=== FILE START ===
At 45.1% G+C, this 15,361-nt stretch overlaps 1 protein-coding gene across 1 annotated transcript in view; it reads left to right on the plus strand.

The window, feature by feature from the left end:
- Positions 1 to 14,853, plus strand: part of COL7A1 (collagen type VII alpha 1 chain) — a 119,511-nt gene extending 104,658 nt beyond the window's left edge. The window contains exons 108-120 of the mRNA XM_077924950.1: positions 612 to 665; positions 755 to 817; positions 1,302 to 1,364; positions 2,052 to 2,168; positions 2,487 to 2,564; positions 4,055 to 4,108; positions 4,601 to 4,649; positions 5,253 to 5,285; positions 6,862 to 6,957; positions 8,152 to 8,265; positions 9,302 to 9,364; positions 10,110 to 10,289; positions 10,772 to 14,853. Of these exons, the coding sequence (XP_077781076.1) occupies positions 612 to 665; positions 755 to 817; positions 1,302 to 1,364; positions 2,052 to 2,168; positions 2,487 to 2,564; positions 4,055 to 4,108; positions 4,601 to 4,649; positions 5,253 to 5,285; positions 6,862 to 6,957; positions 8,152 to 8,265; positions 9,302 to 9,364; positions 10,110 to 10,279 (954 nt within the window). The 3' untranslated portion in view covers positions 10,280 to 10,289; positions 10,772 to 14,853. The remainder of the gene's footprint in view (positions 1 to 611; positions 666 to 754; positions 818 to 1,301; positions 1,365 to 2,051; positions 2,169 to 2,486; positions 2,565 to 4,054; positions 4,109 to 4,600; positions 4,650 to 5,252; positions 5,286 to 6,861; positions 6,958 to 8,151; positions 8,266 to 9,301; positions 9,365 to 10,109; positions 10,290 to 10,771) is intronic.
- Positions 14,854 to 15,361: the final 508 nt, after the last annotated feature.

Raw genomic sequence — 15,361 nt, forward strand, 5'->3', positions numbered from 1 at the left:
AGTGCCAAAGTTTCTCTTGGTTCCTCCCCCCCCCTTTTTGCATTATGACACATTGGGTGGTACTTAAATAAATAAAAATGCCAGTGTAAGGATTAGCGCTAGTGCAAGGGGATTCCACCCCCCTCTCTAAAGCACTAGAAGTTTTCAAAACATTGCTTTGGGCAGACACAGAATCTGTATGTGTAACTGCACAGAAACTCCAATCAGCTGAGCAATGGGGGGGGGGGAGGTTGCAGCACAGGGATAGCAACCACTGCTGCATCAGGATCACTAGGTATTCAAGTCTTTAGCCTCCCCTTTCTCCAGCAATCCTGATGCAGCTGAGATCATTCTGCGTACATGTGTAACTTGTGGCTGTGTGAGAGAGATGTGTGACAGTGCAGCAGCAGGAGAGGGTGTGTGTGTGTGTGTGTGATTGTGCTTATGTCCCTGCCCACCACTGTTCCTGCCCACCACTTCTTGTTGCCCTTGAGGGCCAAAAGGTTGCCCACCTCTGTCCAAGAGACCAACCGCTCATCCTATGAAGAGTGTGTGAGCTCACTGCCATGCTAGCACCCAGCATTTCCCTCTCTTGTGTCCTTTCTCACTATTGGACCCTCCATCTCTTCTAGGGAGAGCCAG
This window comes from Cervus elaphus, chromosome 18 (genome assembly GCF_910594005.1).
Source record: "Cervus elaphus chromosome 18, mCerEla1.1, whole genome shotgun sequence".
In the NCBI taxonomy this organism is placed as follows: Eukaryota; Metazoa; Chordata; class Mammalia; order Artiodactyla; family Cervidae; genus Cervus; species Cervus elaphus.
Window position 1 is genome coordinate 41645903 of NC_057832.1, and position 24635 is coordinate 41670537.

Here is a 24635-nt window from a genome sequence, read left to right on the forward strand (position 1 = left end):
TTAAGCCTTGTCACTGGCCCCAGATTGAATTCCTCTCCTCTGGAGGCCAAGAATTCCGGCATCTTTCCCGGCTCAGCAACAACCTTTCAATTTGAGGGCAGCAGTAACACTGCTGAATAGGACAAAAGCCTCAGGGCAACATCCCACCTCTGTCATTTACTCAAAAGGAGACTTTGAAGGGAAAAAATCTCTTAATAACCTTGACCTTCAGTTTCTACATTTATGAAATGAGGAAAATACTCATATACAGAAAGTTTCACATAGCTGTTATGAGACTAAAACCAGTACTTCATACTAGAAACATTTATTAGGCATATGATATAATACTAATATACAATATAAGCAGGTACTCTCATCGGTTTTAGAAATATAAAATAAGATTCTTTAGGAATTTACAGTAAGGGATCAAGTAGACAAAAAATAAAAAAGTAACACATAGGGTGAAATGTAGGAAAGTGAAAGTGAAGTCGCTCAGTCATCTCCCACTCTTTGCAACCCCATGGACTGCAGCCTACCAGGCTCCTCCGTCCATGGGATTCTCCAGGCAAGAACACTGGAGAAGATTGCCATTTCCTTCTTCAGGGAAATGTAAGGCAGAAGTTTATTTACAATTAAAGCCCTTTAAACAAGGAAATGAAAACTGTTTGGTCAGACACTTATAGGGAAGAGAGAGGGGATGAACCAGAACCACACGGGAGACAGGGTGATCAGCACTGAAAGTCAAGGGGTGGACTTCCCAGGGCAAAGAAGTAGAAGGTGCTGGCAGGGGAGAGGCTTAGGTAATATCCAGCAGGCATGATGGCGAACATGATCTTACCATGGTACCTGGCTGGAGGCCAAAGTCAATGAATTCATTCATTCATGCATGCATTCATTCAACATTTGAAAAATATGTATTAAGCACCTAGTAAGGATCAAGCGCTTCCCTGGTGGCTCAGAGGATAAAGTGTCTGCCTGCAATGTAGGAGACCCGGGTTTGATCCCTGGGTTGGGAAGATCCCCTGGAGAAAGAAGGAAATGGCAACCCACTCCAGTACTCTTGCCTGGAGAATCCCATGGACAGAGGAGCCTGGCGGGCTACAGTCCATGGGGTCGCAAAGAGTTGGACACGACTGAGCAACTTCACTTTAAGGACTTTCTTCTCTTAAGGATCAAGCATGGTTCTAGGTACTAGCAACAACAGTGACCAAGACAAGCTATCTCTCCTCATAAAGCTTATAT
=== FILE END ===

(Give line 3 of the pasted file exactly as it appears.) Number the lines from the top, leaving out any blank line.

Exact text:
- Positions 1 to 14,853, plus strand: part of COL7A1 (collagen type VII alpha 1 chain) — a 119,511-nt gene extending 104,658 nt beyond the window's left edge. The window contains exons 108-120 of the mRNA XM_077924950.1: positions 612 to 665; positions 755 to 817; positions 1,302 to 1,364; positions 2,052 to 2,168; positions 2,487 to 2,564; positions 4,055 to 4,108; positions 4,601 to 4,649; positions 5,253 to 5,285; positions 6,862 to 6,957; positions 8,152 to 8,265; positions 9,302 to 9,364; positions 10,110 to 10,289; positions 10,772 to 14,853. Of these exons, the coding sequence (XP_077781076.1) occupies positions 612 to 665; positions 755 to 817; positions 1,302 to 1,364; positions 2,052 to 2,168; positions 2,487 to 2,564; positions 4,055 to 4,108; positions 4,601 to 4,649; positions 5,253 to 5,285; positions 6,862 to 6,957; positions 8,152 to 8,265; positions 9,302 to 9,364; positions 10,110 to 10,279 (954 nt within the window). The 3' untranslated portion in view covers positions 10,280 to 10,289; positions 10,772 to 14,853. The remainder of the gene's footprint in view (positions 1 to 611; positions 666 to 754; positions 818 to 1,301; positions 1,365 to 2,051; positions 2,169 to 2,486; positions 2,565 to 4,054; positions 4,109 to 4,600; positions 4,650 to 5,252; positions 5,286 to 6,861; positions 6,958 to 8,151; positions 8,266 to 9,301; positions 9,365 to 10,109; positions 10,290 to 10,771) is intronic.